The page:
Expert Point of View: Maintenance Rituximab vs Retreatment Rituximab in Patients with Low–Tumor-Burden Follicular Lymphoma


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3.3.03_zelenetz.jpgThe findings of RESORT1 have tremendous implications, both clinically and economically, commented Andrew D. Zelenetz, MD, Chief of the Lymphoma Service at Memorial Sloan-Kettering Cancer Center, New York, in an interview.

“The maintenance arm received rituximab [Rituxan] every 3 months indefinitely, for a median of 16 doses, while retreated patients received 4 doses. We are in an era when, without question, we have to figure out how to give effective high-quality care without breaking the bank. Retreatment may give us the same benefit at a much lower cost,” he said.

Trial Could Shake up Standard of Care

The results suggest the clinical outcomes are similar, and “this will raise questions for some,” he suggested, referring to the population of hematologists accustomed to giving maintenance rituximab as the standard of care. According to Dr. Zelenetz, 72% of attendees at an ASH satellite symposium indicated they routinely prescribe maintenance.

“Some people in the field say that maintenance is unequivocally the standard of care. I happen not to share that opinion,” Dr. Zelenetz told The ASCO Post. “The guidelines of the National Comprehensive Cancer Network suggest that maintenance is an option, and not mandatory, because it delays progression and time to next treatment but it does not impact overall survival.”

The lack of survival benefit might stem from the observation that “the more treatment you use up front, the less effective it is going to be out back,” Dr. Zelenetz added. “RESORT raises the question of whether it might make more sense to re-treat when necessary rather than give rituximab automatically, to derive the same benefit and probably at a much lower cost.”

Trial Is Confirmatory, Will Produce Useful Data

3.3.03_connors.jpgJoseph M. Connors, MD, Clinical Director of the British Columbia Cancer Agency Centre for Lymphoid Cancer, Vancouver, told The ASCO Post that data from RESORT are “entirely congruent with other studies suggesting that today’s patients with follicular lymphoma who previously were thought best initially managed with watchful waiting may do at least as well if initially treated with rituximab.”

Just 10 years ago, he continued, “Ardeshna and colleagues reported 5-year mortality of over 40% for the watchful waiting control arm.2 Today, as reported in the RESORT trial and in the control (watchful waiting) arm of a more recent study led by Ardeshna,3 5-year mortality is less than 10%,” he said. “This improvement is due to a constellation of different factors, especially improvements in primary treatment once the lymphoma becomes symptomatic, incorporation of maintenance rituximab after primary chemotherapy plus rituximab, and better management of recurrent disease. Overall, we are better at managing follicular lymphoma and these patients do well.”

Presently, investigators are looking for a strategy that allows patients who otherwise might be considered for watchful waiting to avoid treatments that are more toxic than initial rituximab, Dr. Connors noted. “The RESORT trial, taken together with the more recent Ardeshna trial, helps identify a strategy involving a short course of ritixumab, with the drug then reserved until needed (vs continuous treatment), as quite attractive. This approach may produce the highest quality of life with the least amount of treatment and lowest cost, yet still keep patients alive and free of additional treatments.”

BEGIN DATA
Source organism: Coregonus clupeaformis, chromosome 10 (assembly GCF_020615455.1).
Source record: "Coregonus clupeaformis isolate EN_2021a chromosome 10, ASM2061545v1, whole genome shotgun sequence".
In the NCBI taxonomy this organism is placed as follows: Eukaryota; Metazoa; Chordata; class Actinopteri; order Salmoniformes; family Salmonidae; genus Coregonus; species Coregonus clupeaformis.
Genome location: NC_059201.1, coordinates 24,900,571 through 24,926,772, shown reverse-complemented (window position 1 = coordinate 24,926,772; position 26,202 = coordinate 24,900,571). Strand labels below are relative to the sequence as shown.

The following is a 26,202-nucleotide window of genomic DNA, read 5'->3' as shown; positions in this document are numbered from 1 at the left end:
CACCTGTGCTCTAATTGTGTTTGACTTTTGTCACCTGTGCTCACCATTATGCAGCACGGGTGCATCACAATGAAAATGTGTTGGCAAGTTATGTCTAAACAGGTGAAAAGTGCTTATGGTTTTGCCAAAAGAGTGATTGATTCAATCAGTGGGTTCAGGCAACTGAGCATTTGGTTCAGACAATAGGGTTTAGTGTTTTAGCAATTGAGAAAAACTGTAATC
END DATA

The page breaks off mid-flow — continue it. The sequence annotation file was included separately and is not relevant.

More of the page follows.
Dr. Connors did have one reservation concerning RESORT: The combination of patients who had already been under a watchful waiting policy with newly diagnosed patients. “Once a patient has a track record of his or her disease not progressing, or very slowly progressing, it is likely to continue to behave that way, no matter the intervention,” he pointed out. “We need to know the proportion of patients in each of these groups and to determine if their outcomes are different. We all have patients under watching waiting now, and we question whether we should put them on rituximab after having watched them for some time. We hope this study will eventually provide some answers to this question.” ■

Disclosure: Dr. Connors’ institution receives funding for research and clinical trials from Roche Canada. Dr. Zelenetz serves as a consultant for Genentech/Roche.

References

1. Kahl B, Hong F, Williams ME, et al: Results of Eastern Cooperative Oncology Group Protocol E4402 (RESORT): A randomized phase III study comparing two different rituximab dosing strategies for low tumor burden follicular lymphoma. 53rd American Society of Hematology Annual Meeting. Abstract LBA-6. Presented December 13, 2011.

2. Ardeshna KM, Smith P, Norton A, et al: Long-term effect of a watch and wait policy versus immediate systemic treatment for asymptomatic advanced-stage non-Hodgkin lymphoma: a randomized controlled trial. Lancet 362:615-622, 2003.

3. Ardeshna KM, Smith P, Qian W, et al: An Intergroup Randomised Trial of Rituximab Versus a Watch and Wait Strategy In Patients with Stage II, III, IV, Asymptomatic, Non-Bulky Follicular Lymphoma (Grades 1, 2 and 3a). A Preliminary Analysis. 52nd American Society of Hematology Annual Meeting. Abstract 6. Presented December 5, 2010.


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